Book Review: Criminal by Karin Slaughter

Criminal (Will Trent, #6)Criminal by Karin Slaughter
My rating: 3.5 of 5 stars

If you ever want to feel better about yourself and your life, there is nothing like reading a book with characters that have a litany of personal problems and struggles. I can’t think of too many people with serial killers for dads, so that has to make your lot in life look better.

Unlike the previous Will Trent story I read from Karin Slaughter, this novel novel is split into two timelines, one in the modern day with Will, the other in the 1970s focuses on the early career of Will’s boss, Amanda Wagner. Karin handles the multiple POVs and timelines seamlessly and I really enjoyed the trials and tribulations of Amanda’s first homocide investigation, and the insights it gave into equality. It is really odd to think that only 30-40 years ago that people would have been phoning the police to report women impersonating police officers, because the idea that women could actually do the job seemed too ridiculous. Check out the interview with Karin discussing this:

It’s good to know that society has come a long way in a generation, not that you’d notice on the Youtube comments section.

Despite enjoying this novel, the characterisation, the social insights, the murder mystery, I could only give it 3.5 stars. The only reason for this was that I’ve had a very busy time of late, with many things competing for my spare time, and this book wasn’t compelling me to pick it up and keep reading. I didn’t have to force myself to read the book, by any means, more that I wasn’t drawn to it in the way I am with my favourite reads.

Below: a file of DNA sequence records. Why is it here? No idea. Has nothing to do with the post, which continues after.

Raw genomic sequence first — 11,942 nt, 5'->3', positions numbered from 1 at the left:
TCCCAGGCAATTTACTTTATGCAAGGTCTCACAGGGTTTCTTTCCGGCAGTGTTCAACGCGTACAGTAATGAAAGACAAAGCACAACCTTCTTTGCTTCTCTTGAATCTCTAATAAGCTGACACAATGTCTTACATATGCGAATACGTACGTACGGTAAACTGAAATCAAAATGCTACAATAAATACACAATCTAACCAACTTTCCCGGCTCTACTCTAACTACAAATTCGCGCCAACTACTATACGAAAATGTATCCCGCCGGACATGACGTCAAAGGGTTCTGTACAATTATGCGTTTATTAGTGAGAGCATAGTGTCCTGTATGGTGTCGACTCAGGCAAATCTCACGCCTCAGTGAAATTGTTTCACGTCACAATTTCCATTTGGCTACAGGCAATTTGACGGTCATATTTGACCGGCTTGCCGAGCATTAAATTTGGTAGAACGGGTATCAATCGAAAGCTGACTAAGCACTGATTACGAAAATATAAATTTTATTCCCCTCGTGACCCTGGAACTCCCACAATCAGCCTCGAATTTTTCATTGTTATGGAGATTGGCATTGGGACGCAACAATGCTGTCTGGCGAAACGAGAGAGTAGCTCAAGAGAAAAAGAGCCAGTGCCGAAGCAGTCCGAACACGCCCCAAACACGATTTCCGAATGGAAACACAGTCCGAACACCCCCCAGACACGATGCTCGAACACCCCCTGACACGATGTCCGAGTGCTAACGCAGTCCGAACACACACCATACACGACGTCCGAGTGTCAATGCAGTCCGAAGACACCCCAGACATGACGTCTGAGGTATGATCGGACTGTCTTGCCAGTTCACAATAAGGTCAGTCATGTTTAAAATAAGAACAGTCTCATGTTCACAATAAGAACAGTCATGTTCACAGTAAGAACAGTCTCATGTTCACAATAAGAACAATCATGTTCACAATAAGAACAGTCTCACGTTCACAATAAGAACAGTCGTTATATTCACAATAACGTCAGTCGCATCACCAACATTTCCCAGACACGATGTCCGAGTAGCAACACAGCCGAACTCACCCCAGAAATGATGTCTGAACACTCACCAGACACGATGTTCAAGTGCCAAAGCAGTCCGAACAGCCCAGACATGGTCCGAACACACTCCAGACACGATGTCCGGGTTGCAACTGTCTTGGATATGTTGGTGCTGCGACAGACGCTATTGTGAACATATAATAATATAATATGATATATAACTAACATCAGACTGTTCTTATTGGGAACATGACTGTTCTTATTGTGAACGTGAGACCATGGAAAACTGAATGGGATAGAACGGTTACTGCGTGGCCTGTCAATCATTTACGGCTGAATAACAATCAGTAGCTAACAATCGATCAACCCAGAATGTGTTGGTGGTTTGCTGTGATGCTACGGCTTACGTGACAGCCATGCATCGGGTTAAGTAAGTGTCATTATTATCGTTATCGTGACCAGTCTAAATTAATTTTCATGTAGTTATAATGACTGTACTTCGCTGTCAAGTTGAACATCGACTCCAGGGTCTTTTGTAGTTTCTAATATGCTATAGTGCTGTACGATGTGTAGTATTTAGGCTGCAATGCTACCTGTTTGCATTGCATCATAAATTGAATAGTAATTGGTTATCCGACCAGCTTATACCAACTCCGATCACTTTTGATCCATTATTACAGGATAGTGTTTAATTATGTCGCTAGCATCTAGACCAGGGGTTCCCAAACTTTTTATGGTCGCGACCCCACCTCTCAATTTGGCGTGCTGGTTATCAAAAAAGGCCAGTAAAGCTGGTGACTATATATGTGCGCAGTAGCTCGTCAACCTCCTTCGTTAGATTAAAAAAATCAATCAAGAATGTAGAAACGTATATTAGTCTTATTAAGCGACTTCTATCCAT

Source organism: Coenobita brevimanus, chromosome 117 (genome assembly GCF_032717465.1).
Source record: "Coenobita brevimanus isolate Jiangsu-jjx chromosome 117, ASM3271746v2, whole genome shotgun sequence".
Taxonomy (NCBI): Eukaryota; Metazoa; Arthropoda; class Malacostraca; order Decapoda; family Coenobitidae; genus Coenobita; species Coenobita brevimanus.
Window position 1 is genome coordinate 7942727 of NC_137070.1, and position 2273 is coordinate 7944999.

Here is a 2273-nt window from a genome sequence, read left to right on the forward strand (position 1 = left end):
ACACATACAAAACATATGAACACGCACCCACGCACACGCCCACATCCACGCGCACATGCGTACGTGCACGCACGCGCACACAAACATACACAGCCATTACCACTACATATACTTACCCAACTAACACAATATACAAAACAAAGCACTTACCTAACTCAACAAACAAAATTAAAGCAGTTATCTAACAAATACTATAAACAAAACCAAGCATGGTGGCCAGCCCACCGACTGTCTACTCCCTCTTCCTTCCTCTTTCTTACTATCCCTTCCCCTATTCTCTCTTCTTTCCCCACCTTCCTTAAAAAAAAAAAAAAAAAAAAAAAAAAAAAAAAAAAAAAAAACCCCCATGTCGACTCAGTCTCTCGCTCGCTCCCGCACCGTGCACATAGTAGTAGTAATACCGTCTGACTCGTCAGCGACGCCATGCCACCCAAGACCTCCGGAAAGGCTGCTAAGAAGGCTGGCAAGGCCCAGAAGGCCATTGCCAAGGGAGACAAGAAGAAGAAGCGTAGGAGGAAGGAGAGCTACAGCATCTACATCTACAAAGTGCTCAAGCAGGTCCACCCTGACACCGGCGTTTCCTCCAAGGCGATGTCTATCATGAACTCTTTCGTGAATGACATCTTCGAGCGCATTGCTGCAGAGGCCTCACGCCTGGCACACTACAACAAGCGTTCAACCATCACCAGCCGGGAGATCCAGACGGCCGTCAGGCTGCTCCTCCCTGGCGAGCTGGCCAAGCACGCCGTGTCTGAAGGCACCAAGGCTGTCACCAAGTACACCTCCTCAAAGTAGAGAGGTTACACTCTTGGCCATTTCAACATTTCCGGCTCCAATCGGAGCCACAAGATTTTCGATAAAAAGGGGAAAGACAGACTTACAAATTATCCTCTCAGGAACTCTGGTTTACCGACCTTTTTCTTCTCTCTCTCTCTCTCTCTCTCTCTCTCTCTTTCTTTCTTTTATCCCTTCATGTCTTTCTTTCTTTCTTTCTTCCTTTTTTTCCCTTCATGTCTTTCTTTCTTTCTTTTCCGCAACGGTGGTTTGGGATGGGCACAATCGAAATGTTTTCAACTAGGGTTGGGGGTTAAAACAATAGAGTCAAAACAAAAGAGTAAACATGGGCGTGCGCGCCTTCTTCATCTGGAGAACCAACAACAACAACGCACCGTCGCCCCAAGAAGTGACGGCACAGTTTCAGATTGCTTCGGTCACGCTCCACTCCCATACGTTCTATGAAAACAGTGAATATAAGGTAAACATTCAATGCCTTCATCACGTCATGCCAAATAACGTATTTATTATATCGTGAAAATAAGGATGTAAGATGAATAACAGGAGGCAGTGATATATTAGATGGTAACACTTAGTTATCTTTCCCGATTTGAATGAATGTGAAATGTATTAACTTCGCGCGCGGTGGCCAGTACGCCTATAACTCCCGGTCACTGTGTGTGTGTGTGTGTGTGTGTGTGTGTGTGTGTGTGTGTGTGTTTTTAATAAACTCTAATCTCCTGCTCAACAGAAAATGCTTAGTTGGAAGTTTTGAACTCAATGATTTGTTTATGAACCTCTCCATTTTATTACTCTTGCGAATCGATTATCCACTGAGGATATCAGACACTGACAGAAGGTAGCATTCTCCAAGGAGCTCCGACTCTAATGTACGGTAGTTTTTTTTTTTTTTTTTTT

I’d recommend this book for people who’ve already read some of the Will Trent series, as they’ll get more out of the story than someone new to the Will’s world.

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Book Review: Fallen by Karin Slaughter

Fallen (Will Trent, #5)Fallen by Karin Slaughter
My rating: 4 of 5 stars

Unbelievably this is the first Karin Slaughter novel I have read. I have read one of her short stories before, which made me pick up this novel, so it wasn’t like I didn’t know that Slaughter had the goods in crime thrillers.

I quite enjoyed the slightly different take that Karin has on the crime thriller. Front and centre are a mix of slightly dysfunctional characters that somehow manage to not only work with one another, but are actually interesting to read about. You know how crime novels often have that self-loathing, alcoholic, dark and depressing lead character? Well this novel doesn’t have that – thank his noodliness.

You can see why Karin is a bestselling author, so the only question is which of her novels I’ll read next.

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